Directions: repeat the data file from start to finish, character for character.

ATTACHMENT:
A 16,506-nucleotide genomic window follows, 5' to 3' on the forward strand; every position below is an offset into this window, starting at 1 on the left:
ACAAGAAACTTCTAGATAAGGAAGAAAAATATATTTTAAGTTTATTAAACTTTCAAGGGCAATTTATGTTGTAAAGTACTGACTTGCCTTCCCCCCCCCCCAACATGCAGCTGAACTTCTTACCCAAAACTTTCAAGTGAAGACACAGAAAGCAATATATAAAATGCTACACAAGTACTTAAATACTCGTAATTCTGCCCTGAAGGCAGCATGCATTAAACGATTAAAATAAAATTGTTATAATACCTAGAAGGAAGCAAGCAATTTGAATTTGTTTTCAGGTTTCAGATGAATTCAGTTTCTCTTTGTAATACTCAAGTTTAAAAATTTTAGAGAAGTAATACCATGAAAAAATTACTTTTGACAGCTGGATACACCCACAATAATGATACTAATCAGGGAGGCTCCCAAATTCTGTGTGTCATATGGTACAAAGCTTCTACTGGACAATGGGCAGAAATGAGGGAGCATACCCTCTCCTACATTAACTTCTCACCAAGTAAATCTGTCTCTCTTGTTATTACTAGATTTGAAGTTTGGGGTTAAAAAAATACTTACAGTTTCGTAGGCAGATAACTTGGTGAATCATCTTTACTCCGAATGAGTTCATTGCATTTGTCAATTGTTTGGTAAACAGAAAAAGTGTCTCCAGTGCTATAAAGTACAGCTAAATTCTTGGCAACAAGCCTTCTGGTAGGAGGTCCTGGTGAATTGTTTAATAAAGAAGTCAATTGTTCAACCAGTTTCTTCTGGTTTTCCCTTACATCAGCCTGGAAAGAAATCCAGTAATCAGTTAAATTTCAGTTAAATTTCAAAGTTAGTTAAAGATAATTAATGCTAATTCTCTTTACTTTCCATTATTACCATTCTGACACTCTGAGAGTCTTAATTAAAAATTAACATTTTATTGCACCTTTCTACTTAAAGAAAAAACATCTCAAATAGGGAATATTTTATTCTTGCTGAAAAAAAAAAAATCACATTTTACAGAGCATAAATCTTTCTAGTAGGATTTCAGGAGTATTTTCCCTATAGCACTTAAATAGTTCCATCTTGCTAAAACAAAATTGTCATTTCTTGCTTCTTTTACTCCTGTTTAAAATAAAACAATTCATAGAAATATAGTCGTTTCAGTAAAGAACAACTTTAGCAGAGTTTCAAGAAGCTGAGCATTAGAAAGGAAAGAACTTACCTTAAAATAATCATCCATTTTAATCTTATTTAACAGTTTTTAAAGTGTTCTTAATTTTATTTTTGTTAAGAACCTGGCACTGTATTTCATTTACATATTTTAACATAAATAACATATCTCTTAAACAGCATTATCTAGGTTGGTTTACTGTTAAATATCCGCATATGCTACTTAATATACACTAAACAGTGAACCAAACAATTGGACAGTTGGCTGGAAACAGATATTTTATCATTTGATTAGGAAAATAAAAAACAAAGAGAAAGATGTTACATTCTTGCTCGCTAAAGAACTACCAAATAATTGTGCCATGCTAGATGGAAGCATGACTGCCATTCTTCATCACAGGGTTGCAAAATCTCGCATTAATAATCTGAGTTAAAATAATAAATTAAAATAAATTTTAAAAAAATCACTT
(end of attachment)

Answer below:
A 16,506-nucleotide genomic window follows, 5' to 3' on the forward strand; every position below is an offset into this window, starting at 1 on the left:
ACAAGAAACTTCTAGATAAGGAAGAAAAATATATTTTAAGTTTATTAAACTTTCAAGGGCAATTTATGTTGTAAAGTACTGACTTGCCTTCCCCCCCCCCCAACATGCAGCTGAACTTCTTACCCAAAACTTTCAAGTGAAGACACAGAAAGCAATATATAAAATGCTACACAAGTACTTAAATACTCGTAATTCTGCCCTGAAGGCAGCATGCATTAAACGATTAAAATAAAATTGTTATAATACCTAGAAGGAAGCAAGCAATTTGAATTTGTTTTCAGGTTTCAGATGAATTCAGTTTCTCTTTGTAATACTCAAGTTTAAAAATTTTAGAGAAGTAATACCATGAAAAAATTACTTTTGACAGCTGGATACACCCACAATAATGATACTAATCAGGGAGGCTCCCAAATTCTGTGTGTCATATGGTACAAAGCTTCTACTGGACAATGGGCAGAAATGAGGGAGCATACCCTCTCCTACATTAACTTCTCACCAAGTAAATCTGTCTCTCTTGTTATTACTAGATTTGAAGTTTGGGGTTAAAAAAATACTTACAGTTTCGTAGGCAGATAACTTGGTGAATCATCTTTACTCCGAATGAGTTCATTGCATTTGTCAATTGTTTGGTAAACAGAAAAAGTGTCTCCAGTGCTATAAAGTACAGCTAAATTCTTGGCAACAAGCCTTCTGGTAGGAGGTCCTGGTGAATTGTTTAATAAAGAAGTCAATTGTTCAACCAGTTTCTTCTGGTTTTCCCTTACATCAGCCTGGAAAGAAATCCAGTAATCAGTTAAATTTCAGTTAAATTTCAAAGTTAGTTAAAGATAATTAATGCTAATTCTCTTTACTTTCCATTATTACCATTCTGACACTCTGAGAGTCTTAATTAAAAATTAACATTTTATTGCACCTTTCTACTTAAAGAAAAAACATCTCAAATAGGGAATATTTTATTCTTGCTGAAAAAAAAAAAATCACATTTTACAGAGCATAAATCTTTCTAGTAGGATTTCAGGAGTATTTTCCCTATAGCACTTAAATAGTTCCATCTTGCTAAAACAAAATTGTCATTTCTTGCTTCTTTTACTCCTGTTTAAAATAAAACAATTCATAGAAATATAGTCGTTTCAGTAAAGAACAACTTTAGCAGAGTTTCAAGAAGCTGAGCATTAGAAAGGAAAGAACTTACCTTAAAATAATCATCCATTTTAATCTTATTTAACAGTTTTTAAAGTGTTCTTAATTTTATTTTTGTTAAGAACCTGGCACTGTATTTCATTTACATATTTTAACATAAATAACATATCTCTTAAACAGCATTATCTAGGTTGGTTTACTGTTAAATATCCGCATATGCTACTTAATATACACTAAACAGTGAACCAAACAATTGGACAGTTGGCTGGAAACAGATATTTTATCATTTGATTAGGAAAATAAAAAACAAAGAGAAAGATGTTACATTCTTGCTCGCTAAAGAACTACCAAATAATTGTGCCATGCTAGATGGAAGCATGACTGCCATTCTTCATCACAGGGTTGCAAAATCTCGCATTAATAATCTGAGTTAAAATAATAAATTAAAATAAATTTTAAAAAAATCACTT